Feature #709

Enumerator#+

Added by Brian Candler over 6 years ago. Updated almost 4 years ago.

[ruby-core:19681]
Status:Rejected
Priority:Low
Assignee:Akinori MUSHA

Description

=begin
Enumerators could be directly composable:

class Enumerator
def +(other)
Enumerator.new do |y|
each { |e| y << e }
other.each { |e| y << e }
end
end
end

if FILE == $0
a = (1..3).to_enum + (10..12).to_enum + (17..20).to_enum
a.each { |i| puts i }
end

The only problem I can see here is that this might open the floodgates to requests for more methods such as & and |, and it's not clear how those would behave. (Personally I'd go for a merge which compares the head items from each of the operands, which assumes that the operands are already in sorted order, but others may disagree)
=end

History

#1 Updated by Brian Candler over 6 years ago

=begin
For clarity, here's what that example outputs:

$ ruby19 -v
ruby 1.9.1 (2008-10-28 revision 19983) [i686-linux]
$ ruby19 enum_plus.rb
1
2
3
10
11
12
17
18
19
20
$

=end

#2 Updated by Koichi Sasada over 6 years ago

  • Assignee set to Yukihiro Matsumoto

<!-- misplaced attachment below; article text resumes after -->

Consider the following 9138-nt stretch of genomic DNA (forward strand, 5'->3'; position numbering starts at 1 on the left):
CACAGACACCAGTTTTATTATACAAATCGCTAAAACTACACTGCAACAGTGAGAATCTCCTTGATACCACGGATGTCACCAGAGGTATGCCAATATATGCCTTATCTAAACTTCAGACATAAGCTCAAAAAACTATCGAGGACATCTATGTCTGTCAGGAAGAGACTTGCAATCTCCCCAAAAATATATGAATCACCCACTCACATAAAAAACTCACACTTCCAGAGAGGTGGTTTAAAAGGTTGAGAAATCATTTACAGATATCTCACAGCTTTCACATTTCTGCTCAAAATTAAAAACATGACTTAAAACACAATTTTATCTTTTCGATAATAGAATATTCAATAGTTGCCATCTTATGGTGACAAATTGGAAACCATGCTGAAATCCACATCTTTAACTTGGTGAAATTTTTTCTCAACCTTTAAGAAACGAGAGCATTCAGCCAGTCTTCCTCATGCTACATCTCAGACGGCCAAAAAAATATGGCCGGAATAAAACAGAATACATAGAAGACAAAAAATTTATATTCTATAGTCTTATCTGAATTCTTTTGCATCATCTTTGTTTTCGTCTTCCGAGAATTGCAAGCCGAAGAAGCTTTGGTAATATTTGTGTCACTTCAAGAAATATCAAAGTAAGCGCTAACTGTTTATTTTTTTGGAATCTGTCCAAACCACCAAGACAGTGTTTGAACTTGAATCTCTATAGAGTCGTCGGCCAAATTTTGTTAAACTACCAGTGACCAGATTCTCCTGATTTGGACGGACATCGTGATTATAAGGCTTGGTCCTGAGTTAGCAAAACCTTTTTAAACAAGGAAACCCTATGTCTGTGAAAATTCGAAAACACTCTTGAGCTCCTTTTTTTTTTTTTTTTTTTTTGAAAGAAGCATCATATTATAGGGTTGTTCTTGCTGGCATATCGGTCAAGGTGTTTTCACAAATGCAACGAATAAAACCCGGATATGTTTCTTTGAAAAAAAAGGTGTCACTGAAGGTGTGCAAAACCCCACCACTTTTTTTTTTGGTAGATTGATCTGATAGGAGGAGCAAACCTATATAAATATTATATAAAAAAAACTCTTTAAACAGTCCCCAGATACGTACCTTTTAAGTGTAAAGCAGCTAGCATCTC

=begin

=end

#3 Updated by Akinori MUSHA over 6 years ago

  • Status changed from Open to Rejected
  • Assignee changed from Yukihiro Matsumoto to Akinori MUSHA

=begin
To tell the truth, I was also tempted to add something like that and
you are not alone.

You might as well add:

class Enumerator
alias * cycle

def -@
Enumerator.new { |y| to_a.reverse_each { |i| y << i } }
end
end

and have fun with them as follows:

e = -[1,4,7].each * 3 + ("a".."c").each
p e.to_a #=> [3, 2, 1, 3, 2, 1, 3, 2, 1, "a", "b", "c"]

However, I am yet to think that even the addition of enumerators is so
commonly in need.

Besides, as you said, operators must be carefully chosen and defined so
that they work consistently and systematically and they look intuitive
and practical, all at the same time. We should also think how other
types of iterators should be introduced, such as bidirectional iterators
and indexable iterators, before defining a variety of operators for
the current Enumerator.

So, my answer here, for now, is the block based enumerator. Just as you
have aptly shown, you can define anything you like with it without the
need for predefined operators.
=end

Also available in: Atom PDF